• Gwen Diaz

Fig Trees and Pharisees

September 25 - Nº 268 Matthew 21:12-13, 18-19; Mark 11:12-18; Luke 19:45-48; John 12:20-50


During the week that led up to the Passover Feast, Jesus and his disciples spent each day in Jerusalem, then traveled back to Bethany at night. The morning after he rode into Jerusalem on a colt, Jesus and his disciples made the journey on foot. It was Monday. As they walked along, Jesus became hungry. In the distance he noticed a fig tree that had leaves. This was unusual because it was not yet time for fig trees to become green. Since edible buds usually accompanied the first leaves, Jesus walked over to see if there was any fruit. But there was nothing on the tree except leaves. “May you never bear any more fruit,” he commanded, cursing it. Immediately it began to wither. This fig tree was a great illustration of the Pharisees and their phony relationship with God. Although the tree appeared to be healthy and strong, it was worthless because it had no fruit. The rest of that week, Jesus proceeded to point out the hypocrisy of the Pharisees. As good as they looked on the outside, their religion was worthless. It produced nothing worthwhile. It could not give anyone eternal life. The first thing Jesus did when he arrived at the Temple was to drive out the buyers and sellers and overturn the tables of the money changers. He had done this earlier in his ministry (see #219 - Jesus Cleans Out the Temple), but once again the Temple was being misused. “My house will be a house of prayer,” he said angrily quoting Isaiah 56:7.“But you have made it a den of robbers.” The religious leaders were irate and wanted to kill him right then. But they were afraid to arrest him because of how popular he had become with the people. Several times during his ministry Jesus had told his disciples and followers, “My hour has not yet come.” But that morning, as he taught in the Temple courtyard, Jesus said, “The hour has come for the Son of Man to be glorified.” He knew that it was finally time for him to die. He went on to explain that anyone who loved their own life more than they loved God would lose it. But if someone was willing to let go of their life and let God be in control, they would be given eternal life. Jesus knew the agony he was about to endure. “What shall I say?” he asked. “‘Father, save me from this hour’? No, it was for this very reason I came.” He added, “Father, glorify your name!” At that moment a voice came from heaven, “I have glorified it, and will glorify it again.” Everyone who had gathered around Jesus heard the sound. Some people thought it was thunder. Others said an angel had spoken. But Jesus said, “This voice was for your benefit, not mine. Now is the time for judgment on this world. Now is the time to defeat Satan and drive him out. When I am ‘lifted up’ from the earth, I will draw all men to me.” Some people understood that Jesus was predicting his crucifixion. But that did not fit with their agenda for the Messiah. Even after many miraculous signs—including a voice from heaven—they refused to believe that Jesus was God’s Son! At that point, he left and hid from them.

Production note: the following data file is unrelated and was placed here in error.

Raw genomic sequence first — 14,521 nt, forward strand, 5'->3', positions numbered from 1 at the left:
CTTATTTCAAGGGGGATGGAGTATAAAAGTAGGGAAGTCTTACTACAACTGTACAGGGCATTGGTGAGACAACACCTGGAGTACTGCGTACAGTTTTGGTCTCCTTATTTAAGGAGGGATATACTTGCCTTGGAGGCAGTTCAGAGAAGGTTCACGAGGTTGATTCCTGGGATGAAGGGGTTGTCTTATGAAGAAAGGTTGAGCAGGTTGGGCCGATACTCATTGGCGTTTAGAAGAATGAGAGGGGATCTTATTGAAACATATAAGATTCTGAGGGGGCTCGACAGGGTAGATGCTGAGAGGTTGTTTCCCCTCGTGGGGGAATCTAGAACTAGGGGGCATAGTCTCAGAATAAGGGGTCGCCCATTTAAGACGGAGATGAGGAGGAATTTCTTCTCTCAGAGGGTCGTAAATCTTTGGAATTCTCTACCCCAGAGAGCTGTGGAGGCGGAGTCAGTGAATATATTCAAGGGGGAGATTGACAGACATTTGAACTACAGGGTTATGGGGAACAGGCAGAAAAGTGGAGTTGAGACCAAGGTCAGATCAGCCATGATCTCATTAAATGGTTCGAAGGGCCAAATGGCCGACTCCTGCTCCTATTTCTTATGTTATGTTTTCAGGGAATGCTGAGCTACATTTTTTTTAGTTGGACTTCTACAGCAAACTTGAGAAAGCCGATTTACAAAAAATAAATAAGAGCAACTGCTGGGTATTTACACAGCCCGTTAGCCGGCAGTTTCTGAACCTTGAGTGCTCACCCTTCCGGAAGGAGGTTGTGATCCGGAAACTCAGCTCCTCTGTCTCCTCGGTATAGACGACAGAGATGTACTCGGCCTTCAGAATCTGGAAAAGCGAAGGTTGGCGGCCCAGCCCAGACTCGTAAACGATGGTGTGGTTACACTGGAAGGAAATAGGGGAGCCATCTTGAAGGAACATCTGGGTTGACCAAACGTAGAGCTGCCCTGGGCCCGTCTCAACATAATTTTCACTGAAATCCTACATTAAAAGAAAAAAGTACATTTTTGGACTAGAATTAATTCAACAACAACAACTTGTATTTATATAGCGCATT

Is your mind open to the things God wants to teach you? Will you follow Him into the places He wants to take you—even if they are painful? Even if they are unexpected? Our own agendas may seem less difficult than the ones God has for us. But following our own plans will accomplish nothing worthwhile!


Psalm 23:4-6; Proverbs 3:5-6; Jeremiah 29:11; Luke 9:23-25


268 - Fig Trees and Pharisees
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